A plaque remaining from the Big Apple Night Club at West 135th Street and Seventh Avenue in Harlem.

Above, a 1934 plaque from the Big Apple Night Club at West 135th Street and Seventh Avenue in Harlem. Discarded as trash in 2006.

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Entry from March 26, 2011
Bake Sale

A “bake sale” is usually held by a non-profit organization (such as a school or a church) to raise money. Various (usually) home-made baked goods are offered for sale, such as doughnuts, cupcakes, cookies and cakes. The term “baking sale” has been cited in print since at least May 1891; “bake sale” has been cited in print since at least September 1902.

The saying “It will be a great day when our schools get all the money they need and the air force has to hold a bake sale to buy a bomber” has been in use in various forms since at least 1973.


Wikipedia: Bake sale
A bake sale is a fundraising activity where baked goods such as doughnuts, cupcakes and cookies, sometimes along with ethnic foods, are sold. Bake sales are usually held by small, non-profit organizations, such as clubs, school groups and charitable organizations. Bake sales are often set up around an area of pedestrian traffic, such as outside a grocery store or at a busy intersection near a mall.

A major selling point of bake sales is the supposed and often advertised homemade nature of the goods being offered, but with the proliferation of prepared cookie dough and boxed muffins and cupcakes, this claim has become increasingly dubious.

Free Merriam-Webster Dictionary
bake sale noun
Definition of BAKE SALE
: a fund-raising event at which usually homemade foods (as cakes and cookies) are sold
First Known Use of BAKE SALE
1903

(Oxford English Dictionary)
bake sale n. orig. N. Amer. a sale of donated (and usually home-made) baked goods, held as a fundraising event.
1902 Post-Standard (Syracuse, N.Y.) 21 Sept. 14/2 The ladies of the Baptist Church held a *bake sale.
1949 N. Jones For Goodness’ Sake 60 You then speak of the Bake Sale the previous Saturday and grow lyrical about the home-made bread offered there.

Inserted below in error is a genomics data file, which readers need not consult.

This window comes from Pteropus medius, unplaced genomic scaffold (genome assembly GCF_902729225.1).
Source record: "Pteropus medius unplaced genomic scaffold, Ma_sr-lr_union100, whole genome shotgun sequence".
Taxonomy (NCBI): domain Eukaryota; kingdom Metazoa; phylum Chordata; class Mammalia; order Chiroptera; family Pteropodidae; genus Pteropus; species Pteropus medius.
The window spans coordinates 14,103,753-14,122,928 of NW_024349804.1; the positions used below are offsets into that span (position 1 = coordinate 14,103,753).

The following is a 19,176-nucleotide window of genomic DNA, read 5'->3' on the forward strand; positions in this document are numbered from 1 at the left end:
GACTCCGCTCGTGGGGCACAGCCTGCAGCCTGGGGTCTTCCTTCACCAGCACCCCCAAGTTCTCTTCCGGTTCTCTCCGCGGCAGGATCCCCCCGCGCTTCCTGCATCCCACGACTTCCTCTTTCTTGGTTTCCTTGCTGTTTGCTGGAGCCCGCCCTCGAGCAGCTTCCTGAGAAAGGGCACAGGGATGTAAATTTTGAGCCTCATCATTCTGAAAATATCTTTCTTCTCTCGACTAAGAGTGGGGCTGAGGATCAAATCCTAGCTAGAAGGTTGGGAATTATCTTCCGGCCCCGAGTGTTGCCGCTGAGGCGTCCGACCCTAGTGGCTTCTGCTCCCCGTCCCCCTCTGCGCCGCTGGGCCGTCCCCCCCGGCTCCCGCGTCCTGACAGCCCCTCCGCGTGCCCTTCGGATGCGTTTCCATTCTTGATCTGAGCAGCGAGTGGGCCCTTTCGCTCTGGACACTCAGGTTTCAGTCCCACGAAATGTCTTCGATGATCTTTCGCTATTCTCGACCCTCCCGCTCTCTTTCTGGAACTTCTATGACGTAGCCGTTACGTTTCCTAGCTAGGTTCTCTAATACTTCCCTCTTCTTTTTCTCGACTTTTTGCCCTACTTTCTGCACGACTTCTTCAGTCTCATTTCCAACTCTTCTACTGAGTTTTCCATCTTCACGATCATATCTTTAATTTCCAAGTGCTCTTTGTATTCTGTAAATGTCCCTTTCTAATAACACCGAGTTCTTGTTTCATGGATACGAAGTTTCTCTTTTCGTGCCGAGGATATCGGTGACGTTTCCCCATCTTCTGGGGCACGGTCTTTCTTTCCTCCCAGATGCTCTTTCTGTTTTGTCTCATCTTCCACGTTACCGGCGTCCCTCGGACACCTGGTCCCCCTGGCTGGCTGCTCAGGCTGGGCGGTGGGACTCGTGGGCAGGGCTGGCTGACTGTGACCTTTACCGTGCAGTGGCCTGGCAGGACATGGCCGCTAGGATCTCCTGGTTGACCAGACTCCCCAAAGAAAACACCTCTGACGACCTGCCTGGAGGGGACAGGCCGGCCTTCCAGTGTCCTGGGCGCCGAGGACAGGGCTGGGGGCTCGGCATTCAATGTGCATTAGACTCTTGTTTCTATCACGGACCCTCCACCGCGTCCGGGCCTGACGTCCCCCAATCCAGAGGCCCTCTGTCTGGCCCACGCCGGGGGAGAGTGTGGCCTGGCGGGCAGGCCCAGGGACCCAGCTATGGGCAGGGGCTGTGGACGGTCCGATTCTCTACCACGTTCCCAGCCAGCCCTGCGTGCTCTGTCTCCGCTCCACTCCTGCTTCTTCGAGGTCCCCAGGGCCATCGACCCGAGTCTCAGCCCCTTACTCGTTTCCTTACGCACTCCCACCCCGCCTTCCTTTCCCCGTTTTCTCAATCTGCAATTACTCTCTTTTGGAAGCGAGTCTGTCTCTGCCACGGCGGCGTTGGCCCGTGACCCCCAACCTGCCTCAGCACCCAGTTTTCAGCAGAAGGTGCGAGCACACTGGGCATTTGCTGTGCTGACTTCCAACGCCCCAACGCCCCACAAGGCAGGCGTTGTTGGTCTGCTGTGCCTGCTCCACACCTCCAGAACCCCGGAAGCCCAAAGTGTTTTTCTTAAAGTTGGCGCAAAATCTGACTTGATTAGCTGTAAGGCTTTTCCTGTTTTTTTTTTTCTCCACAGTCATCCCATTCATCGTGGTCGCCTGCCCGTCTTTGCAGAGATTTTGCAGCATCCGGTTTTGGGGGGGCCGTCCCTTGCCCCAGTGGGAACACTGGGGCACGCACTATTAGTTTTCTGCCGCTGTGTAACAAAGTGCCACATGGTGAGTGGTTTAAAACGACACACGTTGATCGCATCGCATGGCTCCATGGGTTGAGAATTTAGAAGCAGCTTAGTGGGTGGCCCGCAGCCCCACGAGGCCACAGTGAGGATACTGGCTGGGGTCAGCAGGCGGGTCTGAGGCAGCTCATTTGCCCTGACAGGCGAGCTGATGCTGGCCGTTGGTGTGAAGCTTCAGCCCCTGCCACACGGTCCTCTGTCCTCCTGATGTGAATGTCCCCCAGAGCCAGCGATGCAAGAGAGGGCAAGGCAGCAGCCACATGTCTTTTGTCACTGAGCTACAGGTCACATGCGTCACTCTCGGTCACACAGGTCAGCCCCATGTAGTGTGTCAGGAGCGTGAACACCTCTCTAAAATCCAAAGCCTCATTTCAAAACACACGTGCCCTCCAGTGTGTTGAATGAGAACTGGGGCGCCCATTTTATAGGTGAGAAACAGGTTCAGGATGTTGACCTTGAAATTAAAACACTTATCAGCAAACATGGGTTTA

Chronicling America
24 May 1891, St. Paul (MN) Daily Globe, pg. 10, col. 3:
The ladies of the church (Methodist—ed.) will this week Saturday start a Saturday baking sale in the store adjoining the postoffice.

Chronicling America
31 May 1891, St. Paul (MN) Daily Globe, pg. 11, col. 2:
The first of the “Saturday Baking Sales” by the Methodist ladies occurred yesterday in the room next to the postoffice. It was a success and thoroughly practical. Let them continue through the summer months. 

Chronicling America
27 October 1895, St. Paul (MN) Daily Globe, pg. 19, col. 7:
The ladies of the Congregational church will hold a baking sale from 3 to 4 Friday afternoon in the church parlors.

Chronicling America
19 March 1899, St. Paul (MN) Daily Globe, pg. 20, col. 6:
The ladies of St. Matthew’s church will hold a baking sale and sale of fancy articles Saturday, April 1, at the home of Mrs. Walter Hill.

14 June 1901, Bridgeton (NJ) Evening News, pg. 3, col. 5:
THE SALE POSTPONED.
The home-made baking sale, which was to have been held by the ladies of the Episcopal church on Saturday of the present week, has been postponed to Saturday afternoon, June 22nd, in the choir-room of the church.

21 November 1903, Jackson (MI) Citizen Patriot, “Albion,” pg. 6:
On Nov. 28 the Daughters of the King will hold a bake sale at the grocery store of Mr. Rodenbach.

26 May 1904, Evening News (Sault Ste. Marie, MI), pg. 3, col. 4:
The Presbyterian ladies will hold a bake sale at Gowan & Pickford’s store on Saturday from 2 to 6 o’clock. 

Posted by Barry Popik
New York CityFood/Drink • (0) Comments • Saturday, March 26, 2011 • Permalink